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From: Simon Riggs <simon(at)2ndQuadrant(dot)com>
To: Robert Haas <robertmhaas(at)gmail(dot)com>
Cc: Peter Eisentraut <peter_e(at)gmx(dot)net>, Daniel Farina <daniel(at)heroku(dot)com>, pgsql-hackers <pgsql-hackers(at)postgresql(dot)org>
Subject: Re: Should I implement DROP INDEX CONCURRENTLY?
Date: 2012-01-21 15:11:04
Message-ID: (view raw, whole thread or download thread mbox)
Lists: pgsql-hackers
On Sat, Jan 21, 2012 at 1:53 AM, Robert Haas <robertmhaas(at)gmail(dot)com> wrote:
> On Thu, Jan 19, 2012 at 10:02 AM, Simon Riggs <simon(at)2ndquadrant(dot)com> wrote:
>> On Wed, Jan 18, 2012 at 11:12 PM, Robert Haas <robertmhaas(at)gmail(dot)com> wrote:
>>> On Wed, Jan 18, 2012 at 5:49 PM, Simon Riggs <simon(at)2ndquadrant(dot)com> wrote:
>>>> Can I just check with you that the only review comment is a one line
>>>> change? Seems better to make any additional review comments in one go.
>>> No, I haven't done a full review yet - I just noticed that right at
>>> the outset and wanted to be sure that got addressed.  I can look it
>>> over more carefully, and test it.
>> Corrected your point, and another found during retest.
>> Works as advertised, docs corrected.
> This comment needs updating:
>    /*
>     * To drop an index safely, we must grab exclusive lock on its parent
>     * table.  Exclusive lock on the index alone is insufficient because
>     * another backend might be about to execute a query on the parent table.
>     * If it relies on a previously cached list of index OIDs, then it could
>     * attempt to access the just-dropped index.  We must therefore take a
>     * table lock strong enough to prevent all queries on the table from
>     * proceeding until we commit and send out a shared-cache-inval notice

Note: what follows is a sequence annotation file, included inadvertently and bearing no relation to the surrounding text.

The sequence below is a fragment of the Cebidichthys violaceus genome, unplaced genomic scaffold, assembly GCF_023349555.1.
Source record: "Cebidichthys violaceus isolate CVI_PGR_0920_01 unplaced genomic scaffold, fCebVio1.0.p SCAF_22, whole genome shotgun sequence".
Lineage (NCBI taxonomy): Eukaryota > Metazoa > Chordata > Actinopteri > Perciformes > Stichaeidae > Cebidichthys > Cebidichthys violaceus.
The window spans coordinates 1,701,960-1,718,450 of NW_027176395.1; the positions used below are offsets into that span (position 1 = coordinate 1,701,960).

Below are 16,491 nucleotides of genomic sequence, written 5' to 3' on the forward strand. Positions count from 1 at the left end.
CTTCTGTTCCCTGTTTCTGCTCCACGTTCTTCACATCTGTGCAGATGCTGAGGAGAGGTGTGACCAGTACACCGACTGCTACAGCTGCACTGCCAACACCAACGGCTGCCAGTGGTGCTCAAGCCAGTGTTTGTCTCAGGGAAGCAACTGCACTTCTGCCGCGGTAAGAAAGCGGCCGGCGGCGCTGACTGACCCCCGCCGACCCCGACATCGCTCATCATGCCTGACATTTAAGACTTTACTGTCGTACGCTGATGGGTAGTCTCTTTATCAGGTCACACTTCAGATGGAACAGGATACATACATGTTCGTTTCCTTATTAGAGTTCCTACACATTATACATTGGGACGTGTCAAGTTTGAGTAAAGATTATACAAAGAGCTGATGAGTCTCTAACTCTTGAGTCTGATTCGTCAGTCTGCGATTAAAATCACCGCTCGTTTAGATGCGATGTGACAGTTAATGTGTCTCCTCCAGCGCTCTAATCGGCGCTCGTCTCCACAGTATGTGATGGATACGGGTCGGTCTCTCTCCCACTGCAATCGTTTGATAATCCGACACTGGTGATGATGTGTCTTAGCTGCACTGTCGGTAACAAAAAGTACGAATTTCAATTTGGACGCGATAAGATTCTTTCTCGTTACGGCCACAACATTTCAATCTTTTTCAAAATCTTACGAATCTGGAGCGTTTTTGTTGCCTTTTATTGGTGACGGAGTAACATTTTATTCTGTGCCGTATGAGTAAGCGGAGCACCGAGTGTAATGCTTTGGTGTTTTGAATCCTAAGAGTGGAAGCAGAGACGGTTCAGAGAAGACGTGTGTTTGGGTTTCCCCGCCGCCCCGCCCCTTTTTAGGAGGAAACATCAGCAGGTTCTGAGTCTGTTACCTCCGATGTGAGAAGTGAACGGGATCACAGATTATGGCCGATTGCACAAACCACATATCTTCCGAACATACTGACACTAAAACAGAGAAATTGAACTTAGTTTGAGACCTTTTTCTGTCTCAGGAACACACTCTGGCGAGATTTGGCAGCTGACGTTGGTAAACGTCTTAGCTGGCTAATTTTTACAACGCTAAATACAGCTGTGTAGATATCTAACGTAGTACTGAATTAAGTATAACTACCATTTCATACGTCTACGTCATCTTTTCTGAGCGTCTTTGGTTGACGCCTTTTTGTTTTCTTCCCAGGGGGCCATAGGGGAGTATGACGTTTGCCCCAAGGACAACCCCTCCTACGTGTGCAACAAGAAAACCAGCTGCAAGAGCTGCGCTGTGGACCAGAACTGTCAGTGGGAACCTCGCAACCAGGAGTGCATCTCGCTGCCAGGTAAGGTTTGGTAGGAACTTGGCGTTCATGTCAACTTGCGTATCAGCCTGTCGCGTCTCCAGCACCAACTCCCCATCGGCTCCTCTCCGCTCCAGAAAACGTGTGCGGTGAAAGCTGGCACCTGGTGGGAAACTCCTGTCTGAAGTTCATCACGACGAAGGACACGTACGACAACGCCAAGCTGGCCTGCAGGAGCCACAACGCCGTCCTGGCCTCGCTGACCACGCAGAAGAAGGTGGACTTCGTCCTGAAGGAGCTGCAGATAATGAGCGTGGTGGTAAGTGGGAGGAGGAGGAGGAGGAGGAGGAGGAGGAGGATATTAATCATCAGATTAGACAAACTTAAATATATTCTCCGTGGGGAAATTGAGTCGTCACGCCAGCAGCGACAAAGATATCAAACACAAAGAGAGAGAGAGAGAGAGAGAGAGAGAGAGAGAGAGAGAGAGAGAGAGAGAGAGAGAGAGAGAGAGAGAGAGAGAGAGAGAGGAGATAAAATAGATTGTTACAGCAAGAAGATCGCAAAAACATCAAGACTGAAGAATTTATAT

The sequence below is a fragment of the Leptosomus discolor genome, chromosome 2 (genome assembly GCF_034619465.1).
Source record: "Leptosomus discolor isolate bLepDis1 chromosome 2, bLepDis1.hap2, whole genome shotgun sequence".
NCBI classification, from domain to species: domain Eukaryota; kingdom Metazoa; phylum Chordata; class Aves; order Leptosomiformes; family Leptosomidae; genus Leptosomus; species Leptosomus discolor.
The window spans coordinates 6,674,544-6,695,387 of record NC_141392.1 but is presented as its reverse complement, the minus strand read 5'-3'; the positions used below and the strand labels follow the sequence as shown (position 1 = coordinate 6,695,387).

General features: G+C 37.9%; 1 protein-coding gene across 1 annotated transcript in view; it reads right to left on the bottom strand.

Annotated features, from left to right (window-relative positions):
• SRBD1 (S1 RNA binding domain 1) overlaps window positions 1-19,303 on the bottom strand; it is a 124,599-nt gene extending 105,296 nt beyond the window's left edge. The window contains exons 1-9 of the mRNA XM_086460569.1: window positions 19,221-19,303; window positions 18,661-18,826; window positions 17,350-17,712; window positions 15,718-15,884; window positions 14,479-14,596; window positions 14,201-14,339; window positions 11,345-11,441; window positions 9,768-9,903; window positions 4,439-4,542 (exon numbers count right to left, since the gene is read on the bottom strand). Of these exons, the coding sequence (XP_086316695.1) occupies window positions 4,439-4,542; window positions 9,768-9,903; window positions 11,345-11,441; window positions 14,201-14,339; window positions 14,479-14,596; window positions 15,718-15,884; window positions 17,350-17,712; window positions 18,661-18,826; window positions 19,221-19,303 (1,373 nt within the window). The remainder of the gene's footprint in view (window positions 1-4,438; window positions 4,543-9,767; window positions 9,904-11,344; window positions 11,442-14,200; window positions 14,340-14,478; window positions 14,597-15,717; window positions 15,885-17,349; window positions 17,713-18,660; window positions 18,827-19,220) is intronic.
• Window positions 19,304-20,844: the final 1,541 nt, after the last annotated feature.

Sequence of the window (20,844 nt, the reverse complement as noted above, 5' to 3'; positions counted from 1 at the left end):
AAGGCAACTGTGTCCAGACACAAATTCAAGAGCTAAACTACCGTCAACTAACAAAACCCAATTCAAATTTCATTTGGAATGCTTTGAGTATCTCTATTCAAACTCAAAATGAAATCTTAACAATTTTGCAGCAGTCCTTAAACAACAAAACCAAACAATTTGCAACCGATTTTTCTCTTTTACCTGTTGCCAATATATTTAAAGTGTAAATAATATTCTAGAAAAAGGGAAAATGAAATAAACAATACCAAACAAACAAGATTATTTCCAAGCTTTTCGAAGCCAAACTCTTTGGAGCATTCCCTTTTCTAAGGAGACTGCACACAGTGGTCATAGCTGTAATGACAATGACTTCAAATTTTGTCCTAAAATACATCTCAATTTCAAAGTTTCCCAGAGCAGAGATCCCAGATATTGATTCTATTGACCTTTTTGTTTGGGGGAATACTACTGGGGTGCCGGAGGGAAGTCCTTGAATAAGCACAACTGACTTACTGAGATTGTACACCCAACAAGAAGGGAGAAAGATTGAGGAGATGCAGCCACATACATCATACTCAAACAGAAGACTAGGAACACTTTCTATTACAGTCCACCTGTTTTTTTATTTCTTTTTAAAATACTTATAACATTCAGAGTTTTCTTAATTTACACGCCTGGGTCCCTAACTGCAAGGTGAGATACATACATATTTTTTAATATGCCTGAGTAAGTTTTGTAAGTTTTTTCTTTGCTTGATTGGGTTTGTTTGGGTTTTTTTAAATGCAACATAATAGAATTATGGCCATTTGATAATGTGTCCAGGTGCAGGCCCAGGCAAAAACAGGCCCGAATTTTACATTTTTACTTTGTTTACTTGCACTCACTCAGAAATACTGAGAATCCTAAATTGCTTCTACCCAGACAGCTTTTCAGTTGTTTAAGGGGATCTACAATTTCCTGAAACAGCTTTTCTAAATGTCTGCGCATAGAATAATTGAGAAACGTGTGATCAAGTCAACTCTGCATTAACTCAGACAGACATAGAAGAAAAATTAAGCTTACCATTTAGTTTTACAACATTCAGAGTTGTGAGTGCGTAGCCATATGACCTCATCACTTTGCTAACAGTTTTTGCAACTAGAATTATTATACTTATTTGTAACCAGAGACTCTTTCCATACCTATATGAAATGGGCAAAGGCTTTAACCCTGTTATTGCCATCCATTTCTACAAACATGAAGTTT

>     * that will make them update their index lists.
>     */

OK, I did reword some but clearly not enough.

> Speaking of that comment, why does a concurrent index drop need any
> lock at all on the parent table?  If, as the current comment text
> says, the point of locking the parent table is to make sure that no
> new backends can create relcache entries until our transaction
> commits, then it's not needed here, or at least not for that purpose.
> We're going to out-wait anyone who has the index open *after* we've
> committed our changes to the pg_index entry, so there shouldn't be a
> race condition there.  There may very well be a reason why we need a
> lock on the parent, or there may not, but that's not it.

I feel happier locking the parent as well. I'd rather avoid strange
weirdness later as has happened before in this type of discussion.

> On the flip side, it strikes me that there's considerable danger that
> ShareUpdateExclusiveLock on the index might not be strong enough.  In
> particular, it would fall down if there's anyone who takes an
> AccessShareLock, RowShareLock, or RowExclusiveLock and then proceeds
> to access the index data despite its being marked !indisready and
> !indisvalid.  There are certainly instances of this in contrib, such
> as in pgstatindex(), which I'm pretty sure will abort with a nastygram
> if somebody truncates away the file under it.  That might not be
> enough reason to reject the patch, but I do think it would be the only
> place in the system where we allow something like that to happen.  I'm